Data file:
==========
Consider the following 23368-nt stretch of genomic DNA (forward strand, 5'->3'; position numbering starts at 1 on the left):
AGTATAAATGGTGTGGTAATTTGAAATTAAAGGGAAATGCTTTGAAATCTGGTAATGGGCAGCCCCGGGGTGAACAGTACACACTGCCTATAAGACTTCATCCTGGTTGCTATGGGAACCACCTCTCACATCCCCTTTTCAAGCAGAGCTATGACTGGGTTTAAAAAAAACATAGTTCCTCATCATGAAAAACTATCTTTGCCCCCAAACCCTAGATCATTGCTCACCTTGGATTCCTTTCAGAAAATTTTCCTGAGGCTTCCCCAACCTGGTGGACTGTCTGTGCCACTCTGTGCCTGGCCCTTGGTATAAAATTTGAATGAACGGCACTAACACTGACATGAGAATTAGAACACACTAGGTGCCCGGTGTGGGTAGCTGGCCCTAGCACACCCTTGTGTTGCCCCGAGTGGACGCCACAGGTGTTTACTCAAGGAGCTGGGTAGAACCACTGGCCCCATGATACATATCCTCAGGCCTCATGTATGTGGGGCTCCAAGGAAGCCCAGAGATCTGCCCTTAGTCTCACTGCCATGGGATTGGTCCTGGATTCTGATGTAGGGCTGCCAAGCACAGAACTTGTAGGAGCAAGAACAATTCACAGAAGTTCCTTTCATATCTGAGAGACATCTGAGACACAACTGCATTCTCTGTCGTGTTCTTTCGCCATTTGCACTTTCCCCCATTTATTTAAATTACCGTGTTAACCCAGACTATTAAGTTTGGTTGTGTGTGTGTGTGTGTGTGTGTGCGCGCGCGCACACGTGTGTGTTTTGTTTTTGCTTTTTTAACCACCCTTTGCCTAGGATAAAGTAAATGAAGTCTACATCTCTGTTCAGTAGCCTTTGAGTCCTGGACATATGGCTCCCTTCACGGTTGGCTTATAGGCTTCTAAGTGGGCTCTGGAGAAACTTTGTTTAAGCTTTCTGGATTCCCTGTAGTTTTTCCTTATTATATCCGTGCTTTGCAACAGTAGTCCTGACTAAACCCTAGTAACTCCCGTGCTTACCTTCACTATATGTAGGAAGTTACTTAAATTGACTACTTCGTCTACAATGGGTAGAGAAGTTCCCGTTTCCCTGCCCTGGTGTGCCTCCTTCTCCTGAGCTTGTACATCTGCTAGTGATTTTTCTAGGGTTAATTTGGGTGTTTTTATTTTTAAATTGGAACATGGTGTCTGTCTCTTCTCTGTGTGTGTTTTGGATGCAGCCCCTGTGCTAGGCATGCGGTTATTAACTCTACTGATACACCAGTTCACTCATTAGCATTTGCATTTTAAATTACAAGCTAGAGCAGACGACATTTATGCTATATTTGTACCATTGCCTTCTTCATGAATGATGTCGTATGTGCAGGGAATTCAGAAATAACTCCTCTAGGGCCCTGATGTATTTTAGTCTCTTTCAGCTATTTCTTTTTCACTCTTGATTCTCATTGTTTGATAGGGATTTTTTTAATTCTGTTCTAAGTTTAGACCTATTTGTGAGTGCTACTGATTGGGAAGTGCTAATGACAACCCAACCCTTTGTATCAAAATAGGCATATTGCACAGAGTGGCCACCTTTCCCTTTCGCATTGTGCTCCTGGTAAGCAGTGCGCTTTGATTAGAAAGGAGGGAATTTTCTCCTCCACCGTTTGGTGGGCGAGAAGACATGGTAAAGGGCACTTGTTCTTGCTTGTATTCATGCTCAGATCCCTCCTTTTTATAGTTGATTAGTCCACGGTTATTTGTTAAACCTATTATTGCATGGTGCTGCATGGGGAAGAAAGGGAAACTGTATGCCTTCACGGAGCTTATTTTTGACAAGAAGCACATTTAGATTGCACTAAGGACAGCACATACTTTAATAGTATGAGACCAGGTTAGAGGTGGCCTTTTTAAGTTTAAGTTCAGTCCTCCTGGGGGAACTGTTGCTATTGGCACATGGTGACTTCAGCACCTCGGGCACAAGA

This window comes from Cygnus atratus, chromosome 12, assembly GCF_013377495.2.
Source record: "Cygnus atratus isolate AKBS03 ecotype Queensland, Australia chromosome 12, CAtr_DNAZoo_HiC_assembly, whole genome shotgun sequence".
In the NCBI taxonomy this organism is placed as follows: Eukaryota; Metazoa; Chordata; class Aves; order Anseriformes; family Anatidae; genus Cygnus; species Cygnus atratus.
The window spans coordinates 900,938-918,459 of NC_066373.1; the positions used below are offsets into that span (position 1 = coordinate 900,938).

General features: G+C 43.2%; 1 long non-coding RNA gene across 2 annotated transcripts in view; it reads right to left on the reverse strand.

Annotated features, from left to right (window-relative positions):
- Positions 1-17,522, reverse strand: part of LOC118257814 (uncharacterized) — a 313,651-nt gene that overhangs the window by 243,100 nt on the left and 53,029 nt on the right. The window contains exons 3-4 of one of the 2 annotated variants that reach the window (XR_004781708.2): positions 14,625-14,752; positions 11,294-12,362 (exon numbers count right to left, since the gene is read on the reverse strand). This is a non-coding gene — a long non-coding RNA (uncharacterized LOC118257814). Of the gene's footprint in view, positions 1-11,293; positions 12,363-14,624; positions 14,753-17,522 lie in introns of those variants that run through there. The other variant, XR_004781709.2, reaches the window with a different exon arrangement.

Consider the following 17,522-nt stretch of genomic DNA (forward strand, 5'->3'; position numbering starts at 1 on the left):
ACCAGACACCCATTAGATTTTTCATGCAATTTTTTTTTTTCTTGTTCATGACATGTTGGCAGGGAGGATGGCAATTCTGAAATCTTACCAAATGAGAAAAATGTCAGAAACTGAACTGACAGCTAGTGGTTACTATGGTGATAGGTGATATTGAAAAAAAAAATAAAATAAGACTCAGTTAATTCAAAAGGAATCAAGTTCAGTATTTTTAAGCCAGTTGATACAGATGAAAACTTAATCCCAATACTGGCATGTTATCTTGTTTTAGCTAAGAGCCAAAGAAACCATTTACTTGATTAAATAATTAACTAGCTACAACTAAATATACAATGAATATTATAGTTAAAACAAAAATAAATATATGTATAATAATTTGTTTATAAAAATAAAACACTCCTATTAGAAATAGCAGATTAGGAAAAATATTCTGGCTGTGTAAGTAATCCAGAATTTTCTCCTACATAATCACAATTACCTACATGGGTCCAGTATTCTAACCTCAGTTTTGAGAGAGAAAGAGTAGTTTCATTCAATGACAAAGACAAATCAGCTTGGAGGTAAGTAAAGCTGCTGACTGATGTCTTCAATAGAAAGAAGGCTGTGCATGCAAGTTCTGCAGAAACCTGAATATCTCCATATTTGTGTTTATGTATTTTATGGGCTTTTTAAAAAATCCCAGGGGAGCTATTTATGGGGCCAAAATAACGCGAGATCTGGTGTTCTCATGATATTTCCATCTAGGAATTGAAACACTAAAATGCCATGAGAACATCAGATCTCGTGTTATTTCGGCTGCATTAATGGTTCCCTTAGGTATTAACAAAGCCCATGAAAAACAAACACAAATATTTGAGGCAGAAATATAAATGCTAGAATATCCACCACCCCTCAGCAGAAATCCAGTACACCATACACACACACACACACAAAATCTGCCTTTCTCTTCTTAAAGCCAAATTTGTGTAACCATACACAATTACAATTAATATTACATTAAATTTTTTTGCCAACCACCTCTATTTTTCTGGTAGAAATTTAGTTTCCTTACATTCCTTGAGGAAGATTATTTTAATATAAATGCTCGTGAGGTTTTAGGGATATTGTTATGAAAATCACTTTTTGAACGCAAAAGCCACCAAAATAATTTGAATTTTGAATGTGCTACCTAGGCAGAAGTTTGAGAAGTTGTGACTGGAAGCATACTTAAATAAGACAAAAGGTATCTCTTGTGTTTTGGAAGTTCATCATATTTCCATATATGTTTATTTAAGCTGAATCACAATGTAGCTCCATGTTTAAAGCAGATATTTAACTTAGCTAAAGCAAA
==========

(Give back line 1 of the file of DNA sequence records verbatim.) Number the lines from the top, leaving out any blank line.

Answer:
Consider the following 23368-nt stretch of genomic DNA (forward strand, 5'->3'; position numbering starts at 1 on the left):